8 p.m. FRIDAY and SATURDAY, 2 p.m. and 7 p.m. SUNDAY, Oct. 13-15, Artists Repertory Theatre main stage, 1516 S.W. Alder St., 503-241-1278, $20-$40
Technology rearranges the boundaries of modern dance, allowing collaborators Stephanie Beauchamp, Nancy Hughes and Portlander Katrina O'Brien to create this three-woman show without sharing a common physical space.
Violinist Jennifer Koh, who teamed with Music Director Carlos Kalmar in recording Brahms' Symphony No. 4 at Chicago's prestigious Grant Park Music Festival, comes to town to revisit the energetic concerto, which some regard as the composer's best.
The orchestra also will perform Janáek's The Cunning Little Vixen, an opera based on a Czech comic strip.
7:30 p.m. SATURDAY, 8 p.m. Monday, Arlene Schnitzer Concert Hall, 1037 S.W. Broadway, 503-228-1353, $20-$88
Portland Baroque Orchestra opens its season with three of the famous J.S. Bach works, pieces so technically demanding they are seldom performed live. Virtuoso soloists from across the country join a Portland contingent led by PBO Artistic Director Monica Huggett.
8 p.m. FRIDAY and SATURDAY, Oct. 13-14, First Baptist Church, 909 S.W. 11th Ave., 1-800-494-8497, www.pbo.org, $22-$39
Portland Sacred Harp's 15th Annual Shapenote Singing Convention
Shouty, raucous hymn singing is hot right now, just as it was 200 years ago. See how it's done and give it a go - no experience necessary. Potluck at noon, but rest assured, there's nothing culty about it.
- Joseph Gallivan
9 a.m. to 3:30 p.m. SATURDAY and SUNDAY, Oct. 14-15, Polish Library Hall, 3832 N. Interstate Ave., 503-504-0759, www.portlandsacredharp.org, free
Portland Symphonic Choir
The well-regarded Seattle Pro Musica joins its Portland counterpart, the oldest and largest in the Northwest, for a program of American favorites.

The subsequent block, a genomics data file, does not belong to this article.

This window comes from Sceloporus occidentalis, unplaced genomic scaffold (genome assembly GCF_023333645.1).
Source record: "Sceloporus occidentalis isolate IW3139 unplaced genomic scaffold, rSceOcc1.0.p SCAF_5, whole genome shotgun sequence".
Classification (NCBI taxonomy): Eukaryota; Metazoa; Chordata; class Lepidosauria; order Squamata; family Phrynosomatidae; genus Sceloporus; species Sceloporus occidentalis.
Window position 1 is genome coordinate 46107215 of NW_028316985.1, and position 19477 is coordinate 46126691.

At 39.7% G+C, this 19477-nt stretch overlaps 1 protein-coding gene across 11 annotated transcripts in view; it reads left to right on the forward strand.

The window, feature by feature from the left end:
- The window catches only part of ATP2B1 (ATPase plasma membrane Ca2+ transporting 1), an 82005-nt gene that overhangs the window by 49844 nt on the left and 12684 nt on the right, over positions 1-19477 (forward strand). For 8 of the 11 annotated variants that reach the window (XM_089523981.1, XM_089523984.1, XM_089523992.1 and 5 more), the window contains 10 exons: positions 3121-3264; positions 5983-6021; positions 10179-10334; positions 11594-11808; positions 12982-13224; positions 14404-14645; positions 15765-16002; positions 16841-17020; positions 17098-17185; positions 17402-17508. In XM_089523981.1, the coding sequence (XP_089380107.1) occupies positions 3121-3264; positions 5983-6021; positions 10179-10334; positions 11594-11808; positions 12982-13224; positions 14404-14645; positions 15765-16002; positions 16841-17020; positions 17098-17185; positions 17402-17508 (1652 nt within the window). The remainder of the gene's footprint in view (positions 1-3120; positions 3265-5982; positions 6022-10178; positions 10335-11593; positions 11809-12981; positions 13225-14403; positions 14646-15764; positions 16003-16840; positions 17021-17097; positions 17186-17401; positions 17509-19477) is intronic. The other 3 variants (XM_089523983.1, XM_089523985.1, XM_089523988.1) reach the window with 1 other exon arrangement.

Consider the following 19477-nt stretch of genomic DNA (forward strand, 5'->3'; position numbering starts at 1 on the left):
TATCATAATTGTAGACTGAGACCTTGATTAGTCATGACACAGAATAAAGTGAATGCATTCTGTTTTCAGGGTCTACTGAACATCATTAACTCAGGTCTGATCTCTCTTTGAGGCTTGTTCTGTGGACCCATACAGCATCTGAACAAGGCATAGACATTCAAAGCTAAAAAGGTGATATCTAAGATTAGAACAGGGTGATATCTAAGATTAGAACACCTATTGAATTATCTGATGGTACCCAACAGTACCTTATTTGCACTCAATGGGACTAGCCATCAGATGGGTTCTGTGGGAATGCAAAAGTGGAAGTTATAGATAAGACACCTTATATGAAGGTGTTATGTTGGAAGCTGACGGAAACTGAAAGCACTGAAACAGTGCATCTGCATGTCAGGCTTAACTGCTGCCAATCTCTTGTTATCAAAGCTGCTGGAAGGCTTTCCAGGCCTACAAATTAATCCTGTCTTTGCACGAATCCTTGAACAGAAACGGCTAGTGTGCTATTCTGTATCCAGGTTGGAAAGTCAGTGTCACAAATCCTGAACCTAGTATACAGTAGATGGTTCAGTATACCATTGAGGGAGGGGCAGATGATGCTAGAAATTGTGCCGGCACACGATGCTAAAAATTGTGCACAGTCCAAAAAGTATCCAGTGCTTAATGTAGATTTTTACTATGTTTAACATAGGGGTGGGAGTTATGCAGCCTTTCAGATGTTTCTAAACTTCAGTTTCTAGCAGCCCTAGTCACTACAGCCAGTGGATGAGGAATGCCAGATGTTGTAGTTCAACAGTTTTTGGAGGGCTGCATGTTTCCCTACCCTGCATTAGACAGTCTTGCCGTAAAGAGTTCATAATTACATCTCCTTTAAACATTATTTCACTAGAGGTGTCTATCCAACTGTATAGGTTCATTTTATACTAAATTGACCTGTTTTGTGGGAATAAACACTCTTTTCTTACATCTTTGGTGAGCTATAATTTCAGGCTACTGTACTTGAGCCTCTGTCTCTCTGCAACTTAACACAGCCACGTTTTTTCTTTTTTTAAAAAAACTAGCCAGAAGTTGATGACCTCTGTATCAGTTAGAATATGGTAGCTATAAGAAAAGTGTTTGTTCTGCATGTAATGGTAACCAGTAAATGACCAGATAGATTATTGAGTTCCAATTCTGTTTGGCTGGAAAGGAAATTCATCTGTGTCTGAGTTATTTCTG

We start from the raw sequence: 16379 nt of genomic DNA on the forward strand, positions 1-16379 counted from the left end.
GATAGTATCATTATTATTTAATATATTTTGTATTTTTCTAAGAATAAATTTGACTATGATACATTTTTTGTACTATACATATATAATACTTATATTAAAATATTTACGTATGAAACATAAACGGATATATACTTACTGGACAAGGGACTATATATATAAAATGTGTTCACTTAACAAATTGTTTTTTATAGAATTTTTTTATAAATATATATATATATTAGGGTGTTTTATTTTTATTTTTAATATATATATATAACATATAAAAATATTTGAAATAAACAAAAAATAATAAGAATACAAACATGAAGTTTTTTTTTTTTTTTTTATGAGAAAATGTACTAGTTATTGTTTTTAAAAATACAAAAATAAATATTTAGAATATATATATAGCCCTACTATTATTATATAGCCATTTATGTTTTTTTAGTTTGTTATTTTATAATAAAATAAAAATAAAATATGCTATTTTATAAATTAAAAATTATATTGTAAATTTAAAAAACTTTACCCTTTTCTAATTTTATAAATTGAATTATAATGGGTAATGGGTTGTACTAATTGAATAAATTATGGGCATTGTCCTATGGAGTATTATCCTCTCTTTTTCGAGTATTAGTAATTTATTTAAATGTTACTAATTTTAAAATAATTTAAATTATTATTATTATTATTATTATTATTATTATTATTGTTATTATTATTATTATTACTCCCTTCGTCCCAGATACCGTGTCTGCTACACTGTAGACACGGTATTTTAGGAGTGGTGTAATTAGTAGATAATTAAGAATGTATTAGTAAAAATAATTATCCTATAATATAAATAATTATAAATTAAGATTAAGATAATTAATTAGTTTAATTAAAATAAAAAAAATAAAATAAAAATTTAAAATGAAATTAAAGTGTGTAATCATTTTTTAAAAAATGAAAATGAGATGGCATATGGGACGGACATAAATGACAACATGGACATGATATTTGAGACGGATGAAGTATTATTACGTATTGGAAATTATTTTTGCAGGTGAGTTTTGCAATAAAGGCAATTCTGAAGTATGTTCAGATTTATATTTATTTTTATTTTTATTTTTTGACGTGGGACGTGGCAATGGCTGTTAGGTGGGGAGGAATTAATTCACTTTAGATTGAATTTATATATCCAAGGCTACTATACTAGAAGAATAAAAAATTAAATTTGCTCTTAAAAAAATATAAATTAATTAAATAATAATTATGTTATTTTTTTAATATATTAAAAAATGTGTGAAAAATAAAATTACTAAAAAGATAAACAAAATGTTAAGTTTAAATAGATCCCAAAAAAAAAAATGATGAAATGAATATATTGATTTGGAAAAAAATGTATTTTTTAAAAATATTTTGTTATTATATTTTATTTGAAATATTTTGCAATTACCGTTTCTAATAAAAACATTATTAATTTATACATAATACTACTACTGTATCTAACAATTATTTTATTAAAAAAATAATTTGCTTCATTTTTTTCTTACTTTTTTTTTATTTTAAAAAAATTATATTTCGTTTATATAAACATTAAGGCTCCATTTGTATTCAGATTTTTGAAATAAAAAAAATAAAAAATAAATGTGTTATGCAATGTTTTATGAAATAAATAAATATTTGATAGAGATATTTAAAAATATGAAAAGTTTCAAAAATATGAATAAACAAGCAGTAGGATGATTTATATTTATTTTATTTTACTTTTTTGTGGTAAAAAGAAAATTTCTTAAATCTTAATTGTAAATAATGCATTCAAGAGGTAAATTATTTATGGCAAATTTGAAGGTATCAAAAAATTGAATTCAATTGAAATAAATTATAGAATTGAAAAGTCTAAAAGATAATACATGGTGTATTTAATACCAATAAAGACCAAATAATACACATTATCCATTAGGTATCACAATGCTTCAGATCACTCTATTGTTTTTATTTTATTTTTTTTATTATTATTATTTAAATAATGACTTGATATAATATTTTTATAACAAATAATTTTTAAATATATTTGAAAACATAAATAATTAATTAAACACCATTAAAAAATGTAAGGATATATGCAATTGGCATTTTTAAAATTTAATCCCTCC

2:30 p.m. and 7:30 p.m. SUNDAY, Oct. 15, St. Mary's Cathedral, 1716 N.W. Davis St., 503-223-1217, www.pschoir.org, $15-$20
The Portland bus driver, whose early work as a Eugene-based troubadour is being rediscovered by 'freak folk' devotees, performs songs from a delightful new CD of music for kids of all ages.
4 p.m. Sunday, Oct. 15, Blackfish Gallery, 420 N.W. Ninth Ave., 503-224-2634, free
'The Poetry Show'
The multitalented Johnny Stallings would like every last Portlander to read at least one poem a week. He plays host to an open recital, and themes change from week to week.
7 p.m. SUNDAY, through Nov. 26, Hipbone Studio, 1847 E. Burnside St., 503-347-6869, $7
333 Studios Open House
This building is home to multiple artist studios, but the one you've heard of is Pink Martini's manager, John Brodie. This is the 10th year they're throwing open their doors to the public, who can meet the artists and view finished works in the studios and in the common areas. Bring your wallet.
Other residents include David Inkpen, Robin Hoffmeister, Stephen Hayes, Cecilia Hallinan and David Eckard.
This could be the last time, since they just lost their lease.
4 p.m. to 9 p.m., SATURDAY, noon to 4 p.m., SUNDAY, Oct. 14-15, 333 Studios, 333 N.E. Hancock St., 503-249-0808, free
Carl de Keyzer
These photos of the inside of Siberian prison camps by Belgian photographer Carl de Keyzer will make your teeth chatter. Carhartt won't cut it.
Noon to 5 p.m. FRIDAY, SATURDAY, SUNDAY, Tuesday to Thursday, through Oct. 28, Blue Sky Gallery, 1231 N.W. Hoyt St., No. 101, 503-225-0210
A scoop: photos from the inside of the Black Panther movement taken by Eve Crane, the only Caucasian allowed into the black activists' inner circle. Whitey's on the moon, all right.
2 p.m. to 8 p.m. FRIDAY, noon to 8 p.m. SATURDAY, 2 p.m. to 8 p.m. Monday to Thursday, through Oct. 28, Rake Art Gallery, 325 N.W. Sixth Ave. 503-750-0754